Owen Cass wants to be a farmer when he gets out of college. While most people would assume that’s not an unusual aspiration for a student in the University of Delaware’s College of Agriculture and Natural Resources, it actually is. Careers in research, agri-business, natural resources management and veterinary science are more typical choices.
What’s even more out of the ordinary is that Cass comes from a suburban background. He doesn’t recall his parents growing so much as a tomato plant when he was a child in Bryn Athyn, Pa.
But this 22-year-old is getting plenty of experience growing tomatoes – and squash, sweet corn, cukes, peppers and much more – in UD’s Garden for the Community.
Cass is a summer intern for this one-third acre garden that produced three tons of vegetables and herbs last year, all of which were donated to the Food Bank of Delaware.
The garden, located on UD’s Newark Farm, is managed by Mike Popovich, a Cooperative Extension associate.
Now in its fourth year, the garden does good things for low-resource Delawareans who may not have the opportunity to eat many fresh vegetables. “We’re so excited to get fresh-picked produce out to our hunger relief partners in the community,” says Kim Kostes, communications director of the Food Bank. “As soon as Owen or Mike arrive with the day’s harvest, we get it right back out the door.”
The garden also does good things for students like Cass, who was eager to show off this season’s crops on a recent 95 degree day. Despite the heat, Cass vigorously strode between the garden rows, pointing out pumpkins he had planted the week before; hibiscus-like blooms on okra plants; Japanese beetle damage on basil; and the “Florida weave” style of staking used on heirloom tomato plants.
(In the Florida weave technique, you drive a stake between every two or three plants and attach a string at the end of each row. You then weave the string between the plants.)
“Even during a bad thunderstorm the other night, the tomatoes stayed upright,” says Cass. “Our peppers fell over but some international students volunteered the next day and helped to get them re-staked.”
Farming requires knowledge not just about combating pests and re-staking plants but also about managing people. Cass hopes to own his own farm, in which case he may have dozens of employees under his direction. This summer, working with 200-plus garden volunteers, he is getting plenty of supervisory experience. A half dozen or so core volunteers show up every Saturday; others, like the international students, help out just once.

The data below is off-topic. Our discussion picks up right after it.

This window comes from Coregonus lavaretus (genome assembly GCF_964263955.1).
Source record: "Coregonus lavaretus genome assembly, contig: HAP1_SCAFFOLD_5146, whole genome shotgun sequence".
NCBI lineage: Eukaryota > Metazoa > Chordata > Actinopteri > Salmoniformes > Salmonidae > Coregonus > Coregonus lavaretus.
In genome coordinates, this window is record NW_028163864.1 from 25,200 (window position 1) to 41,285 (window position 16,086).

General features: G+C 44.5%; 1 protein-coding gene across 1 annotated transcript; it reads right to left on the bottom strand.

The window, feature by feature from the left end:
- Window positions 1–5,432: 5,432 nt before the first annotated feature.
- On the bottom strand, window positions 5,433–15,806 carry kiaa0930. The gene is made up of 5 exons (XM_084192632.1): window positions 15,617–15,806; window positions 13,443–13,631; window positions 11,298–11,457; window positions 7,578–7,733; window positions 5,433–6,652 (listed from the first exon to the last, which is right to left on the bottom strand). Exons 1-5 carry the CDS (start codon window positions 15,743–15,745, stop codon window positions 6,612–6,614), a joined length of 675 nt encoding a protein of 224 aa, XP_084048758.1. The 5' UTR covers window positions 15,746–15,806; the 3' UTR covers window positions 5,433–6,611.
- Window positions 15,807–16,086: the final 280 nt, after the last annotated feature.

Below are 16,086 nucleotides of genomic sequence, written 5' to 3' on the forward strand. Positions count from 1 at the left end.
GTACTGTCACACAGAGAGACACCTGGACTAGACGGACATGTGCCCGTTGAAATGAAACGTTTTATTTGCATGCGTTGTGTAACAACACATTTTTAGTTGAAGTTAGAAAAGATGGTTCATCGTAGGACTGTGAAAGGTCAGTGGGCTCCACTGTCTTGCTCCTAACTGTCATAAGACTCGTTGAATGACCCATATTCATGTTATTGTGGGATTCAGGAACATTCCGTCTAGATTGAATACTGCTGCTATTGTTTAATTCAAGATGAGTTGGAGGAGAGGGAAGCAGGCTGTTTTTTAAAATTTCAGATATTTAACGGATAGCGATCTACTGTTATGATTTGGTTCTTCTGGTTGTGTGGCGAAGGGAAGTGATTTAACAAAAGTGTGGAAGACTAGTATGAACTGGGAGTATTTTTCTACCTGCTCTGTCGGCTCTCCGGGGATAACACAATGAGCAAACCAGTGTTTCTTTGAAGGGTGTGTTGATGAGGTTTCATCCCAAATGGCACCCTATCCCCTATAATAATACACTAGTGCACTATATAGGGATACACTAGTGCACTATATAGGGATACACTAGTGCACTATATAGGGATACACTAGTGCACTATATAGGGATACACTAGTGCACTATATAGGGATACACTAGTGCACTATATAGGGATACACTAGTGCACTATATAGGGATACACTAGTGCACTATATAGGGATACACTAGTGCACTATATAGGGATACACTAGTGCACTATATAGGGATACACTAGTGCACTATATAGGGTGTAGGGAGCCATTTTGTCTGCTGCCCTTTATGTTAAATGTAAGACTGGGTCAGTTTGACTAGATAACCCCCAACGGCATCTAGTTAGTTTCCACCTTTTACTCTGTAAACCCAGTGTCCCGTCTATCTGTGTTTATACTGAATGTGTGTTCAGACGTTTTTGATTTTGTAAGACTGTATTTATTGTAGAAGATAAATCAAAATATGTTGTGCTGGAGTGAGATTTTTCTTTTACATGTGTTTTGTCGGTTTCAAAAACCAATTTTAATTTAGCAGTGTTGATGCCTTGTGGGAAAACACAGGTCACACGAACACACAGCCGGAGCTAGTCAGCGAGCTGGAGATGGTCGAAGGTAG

“I can’t believe the amount that I’m learning,” says Cass. “Mike lets me make a lot of decisions on my own, whether it’s managing the volunteers or choosing which kind of seeds to plant for our second season of crops.”
“I also get to learn from Extension and college experts,” he adds. “Nancy Gregory [an Extension plant diagnostician] was out in the garden recently because she needed downy mildew samples for a research project. She didn’t have enough in her own test plots but, unfortunately, we had it on our cucumbers.”
Despite a bit of downy mildew and Japanese beetles the Garden for the Community always enjoys high yields. Popovich is the first to admit he has plenty of advantages over the home gardener. “The UD community gets very excited about this garden,” says Popovich. “I’m fortunate to have a steady stream of Cooperative Extension professionals and UD agriculture researchers popping by to give advice and lend a hand.”
“And Owen has been tremendously helpful with planting, weeding, harvesting and other chores,” Popovich says. “He has taken an immense amount of initiative early on.”
“Not one nuisance insect or weedy plant goes unnoticed by him,” he adds. “Owen checks with college professionals — and his smart phone — to identify bug and disease issues. On one occasion, I saw him spend 20 minutes trying to catch a single squash vine borer. That’s the type of dedication I like to see in an intern.”
Cass will be extra busy in the weeks ahead, getting the garden in picture-perfect condition for the Aug. 9 Evening in the Garden, a benefit for the Food Bank of Delaware. Held under a tent, adjacent to the Garden for the Community, the event features fresh-from-the-garden food, fine wine, live entertainment and garden tours.
The meal will be prepared by students from the Food Bank’s Culinary School. “At the beginning of the season, Mike connects with us and makes sure to plant the crops that the students will need for their recipes,” says Kostes. “This year’s menu includes tri-colored bruschetta, roasted vegetables, salmon with tomatillo sauce, and potato and goat cheese salad.”
Tickets for Evening in the Garden cost $40, or $15 per student with ID. After Aug. 2, ticket prices increase to $50, and $25 per student. Call Kostes at 444-8074 or email her at firstname.lastname@example.org.
Article by Margo McDonough
Photo by Danielle Quigley
This article can also be viewed on UDaily.